Sex Trafficking: Rumors vs. Truth

We have all seen the social media posts about some new method sex traffickers are using to kidnap and sell their victims, from zip ties, to markings on cars, to expensive cabinet purchases. These posts lead to fear and hysteria as they are rapidly shared over and over by usually well-meaning individuals. However, these posts also lead to an inundation of calls to the National Human Trafficking Hotline and distract from those that need help.

It is crucial that before you hit the share button you do a little bit of fact checking to see if this rumor is more than just that… a rumor. While there is no one way that people are trafficked, there are common methods traffickers use and understanding these tactics will help weed out the rumors and allow for victims that need help to receive it.

Rumor vs. Truth

Rumor: Sex traffickers mark vehicles of potential victims in parking lots with either zip ties or other code.

Truth: Traffickers kidnapping their victims is a widely believed misconception and this specific method of marking vehicles has been proven false. Yes, kidnapping happens however, it is much more prevalent for a trafficker to build a relationship with their victim and utilize psychological manipulation to gain control. Read more about this common form of assessment, recruitment and grooming here.

Rumor: Sex traffickers use white passenger vans with multiple external locks or bared windows to kidnap their victims.

Truth: In the same way there is no profile of a sex trafficker there is also no profile of the vehicles they drive. Commercial vans using locks and bars to protect the tools or other equipment they are transporting is not uncommon. It is important to report the vehicle type and plate number in any situation you believe may be trafficking related but please do not assume if the vehicle is not a white van then it is not trafficking.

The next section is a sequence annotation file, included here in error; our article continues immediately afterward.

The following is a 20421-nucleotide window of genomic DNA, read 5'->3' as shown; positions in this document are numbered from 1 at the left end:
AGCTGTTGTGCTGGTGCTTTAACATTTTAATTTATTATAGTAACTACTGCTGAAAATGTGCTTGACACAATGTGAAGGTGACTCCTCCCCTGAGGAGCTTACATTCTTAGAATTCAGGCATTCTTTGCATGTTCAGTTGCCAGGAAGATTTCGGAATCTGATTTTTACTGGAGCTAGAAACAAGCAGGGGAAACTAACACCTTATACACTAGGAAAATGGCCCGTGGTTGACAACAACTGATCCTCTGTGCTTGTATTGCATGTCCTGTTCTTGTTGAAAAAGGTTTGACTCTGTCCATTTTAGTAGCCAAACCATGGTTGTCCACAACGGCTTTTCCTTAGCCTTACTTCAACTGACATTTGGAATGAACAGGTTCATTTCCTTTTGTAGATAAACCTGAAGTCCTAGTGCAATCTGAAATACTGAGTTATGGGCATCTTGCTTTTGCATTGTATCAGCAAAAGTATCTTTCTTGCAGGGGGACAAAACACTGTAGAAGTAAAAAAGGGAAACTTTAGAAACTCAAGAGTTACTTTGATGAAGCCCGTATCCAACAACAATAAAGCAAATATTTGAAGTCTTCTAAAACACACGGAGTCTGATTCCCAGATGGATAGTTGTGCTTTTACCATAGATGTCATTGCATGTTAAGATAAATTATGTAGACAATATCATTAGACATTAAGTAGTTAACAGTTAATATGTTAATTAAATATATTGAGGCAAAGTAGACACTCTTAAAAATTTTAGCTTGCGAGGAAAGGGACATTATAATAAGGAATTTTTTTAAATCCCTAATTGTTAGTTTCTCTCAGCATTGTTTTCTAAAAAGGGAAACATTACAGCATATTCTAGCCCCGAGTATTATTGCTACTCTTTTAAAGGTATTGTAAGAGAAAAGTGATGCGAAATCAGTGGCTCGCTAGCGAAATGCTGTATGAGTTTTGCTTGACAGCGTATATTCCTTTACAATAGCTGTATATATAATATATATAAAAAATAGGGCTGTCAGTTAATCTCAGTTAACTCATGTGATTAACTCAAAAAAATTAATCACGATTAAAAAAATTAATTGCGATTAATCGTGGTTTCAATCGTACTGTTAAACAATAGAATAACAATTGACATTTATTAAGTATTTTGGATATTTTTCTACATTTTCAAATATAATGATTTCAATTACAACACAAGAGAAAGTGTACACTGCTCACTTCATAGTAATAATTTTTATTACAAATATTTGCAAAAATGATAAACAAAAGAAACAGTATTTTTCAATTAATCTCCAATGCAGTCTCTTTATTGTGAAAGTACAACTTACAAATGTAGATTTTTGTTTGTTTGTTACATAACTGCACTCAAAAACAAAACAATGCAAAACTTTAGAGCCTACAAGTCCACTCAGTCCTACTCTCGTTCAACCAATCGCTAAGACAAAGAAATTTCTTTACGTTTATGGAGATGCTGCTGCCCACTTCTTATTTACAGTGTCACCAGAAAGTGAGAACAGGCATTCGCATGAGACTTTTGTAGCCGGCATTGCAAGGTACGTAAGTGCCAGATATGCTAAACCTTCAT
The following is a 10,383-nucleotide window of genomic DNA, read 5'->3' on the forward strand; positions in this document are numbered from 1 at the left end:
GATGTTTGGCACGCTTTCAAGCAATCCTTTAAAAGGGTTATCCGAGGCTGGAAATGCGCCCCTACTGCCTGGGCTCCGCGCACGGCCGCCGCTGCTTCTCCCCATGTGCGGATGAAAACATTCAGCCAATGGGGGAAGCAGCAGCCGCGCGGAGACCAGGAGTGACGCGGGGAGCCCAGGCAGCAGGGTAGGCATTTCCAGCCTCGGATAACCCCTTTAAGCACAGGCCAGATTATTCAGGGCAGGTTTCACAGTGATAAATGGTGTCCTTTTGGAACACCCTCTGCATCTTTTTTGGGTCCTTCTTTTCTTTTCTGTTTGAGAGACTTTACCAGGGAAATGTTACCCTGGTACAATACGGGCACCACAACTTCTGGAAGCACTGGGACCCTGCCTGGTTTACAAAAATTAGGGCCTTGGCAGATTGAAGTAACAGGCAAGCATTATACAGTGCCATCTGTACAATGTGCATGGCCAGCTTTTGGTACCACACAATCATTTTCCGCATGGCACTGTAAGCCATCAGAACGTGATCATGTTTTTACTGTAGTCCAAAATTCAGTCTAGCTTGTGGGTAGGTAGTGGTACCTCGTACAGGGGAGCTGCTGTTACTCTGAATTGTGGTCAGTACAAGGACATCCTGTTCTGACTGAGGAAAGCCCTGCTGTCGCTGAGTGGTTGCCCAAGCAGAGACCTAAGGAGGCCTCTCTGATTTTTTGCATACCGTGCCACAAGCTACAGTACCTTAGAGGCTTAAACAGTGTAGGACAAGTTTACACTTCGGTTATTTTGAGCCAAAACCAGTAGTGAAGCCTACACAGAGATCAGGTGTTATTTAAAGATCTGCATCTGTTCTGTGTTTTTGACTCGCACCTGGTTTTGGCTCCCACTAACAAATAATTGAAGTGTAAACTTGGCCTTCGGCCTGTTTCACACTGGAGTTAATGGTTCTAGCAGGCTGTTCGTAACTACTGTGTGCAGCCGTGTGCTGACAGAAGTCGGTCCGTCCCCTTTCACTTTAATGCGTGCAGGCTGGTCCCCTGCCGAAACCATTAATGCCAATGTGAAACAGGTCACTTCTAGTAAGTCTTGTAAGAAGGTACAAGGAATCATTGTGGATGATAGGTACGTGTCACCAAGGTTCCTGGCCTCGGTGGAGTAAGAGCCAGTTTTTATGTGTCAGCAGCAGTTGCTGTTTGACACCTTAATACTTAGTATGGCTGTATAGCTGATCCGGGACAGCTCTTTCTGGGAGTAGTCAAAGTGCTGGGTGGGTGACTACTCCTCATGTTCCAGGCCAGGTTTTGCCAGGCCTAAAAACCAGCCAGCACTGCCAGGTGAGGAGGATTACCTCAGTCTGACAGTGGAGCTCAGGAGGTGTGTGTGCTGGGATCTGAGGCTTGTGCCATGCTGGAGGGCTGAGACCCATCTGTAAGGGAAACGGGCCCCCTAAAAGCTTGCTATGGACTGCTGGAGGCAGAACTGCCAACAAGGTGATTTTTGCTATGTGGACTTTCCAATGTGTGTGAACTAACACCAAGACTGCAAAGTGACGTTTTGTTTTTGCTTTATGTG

Rumor: Sex traffickers tie up, lock up or cage their victims.

Truth: While this does happen on occasion, most traffickers use some form of force, fraud, or coercion to gain control over their victims. Most often this is not ropes, chains or locks, instead it is threats of violence, control over a victim’s child, or a false promise used to maintain control. Repeated exposure to violence and threats will make every threat very real to a victim. Think of these threats more like invisible ropes and chains.

Rumor: Sex traffickers use high-priced items online, such as cabinets, to sell their victims.

Truth: The rumors that traffickers were using Wayfair cabinets to sell children has been debunked as well as other rumors related to seemingly overpriced items for sale on sites like Amazon. Traffickers do launder money and may use this method to do so, but as far as the sale of a person through a high-priced online item this method has yet to be seen and proven.

Polaris Project, the organization that runs the National Human Trafficking Hotline, has debunked the most common rumors that they receive calls about and you can learn more about each one here.

Recovery Rumors

Often our perception around the best recovery method for victims of trafficking is off as well. It seems like kicking in some hotel room door Liam Neeson style and saving her from this horrible abuser is the right move, however, that often is not the case. Unless the trafficker is arrested, and the threat is gone, she is going to remain in a fearful survival mode and often will not speak out against her trafficker.

It takes on average 7 attempts for a victim of trafficking to leave the situation, meaning that if law enforcement does not show up and arrest the trafficker, she may still not feel safe enough to walk away.

Trafficking cases are tricky, complicated, and often messy. This is where Guardian Group’s support to law enforcement is incredibly vital. The more information we can help provide to these resource-constrained officers the greater their ability to provide recovery in the right manner. Be wary of organizations claiming to rescue victims here in the United States, this is the job of law enforcement.

Together it is vital that we stop the spread of misinformation regarding this horrific crime. For more information on how to recognize and report potential trafficking check out the Guardian Learning Center’s introductory course.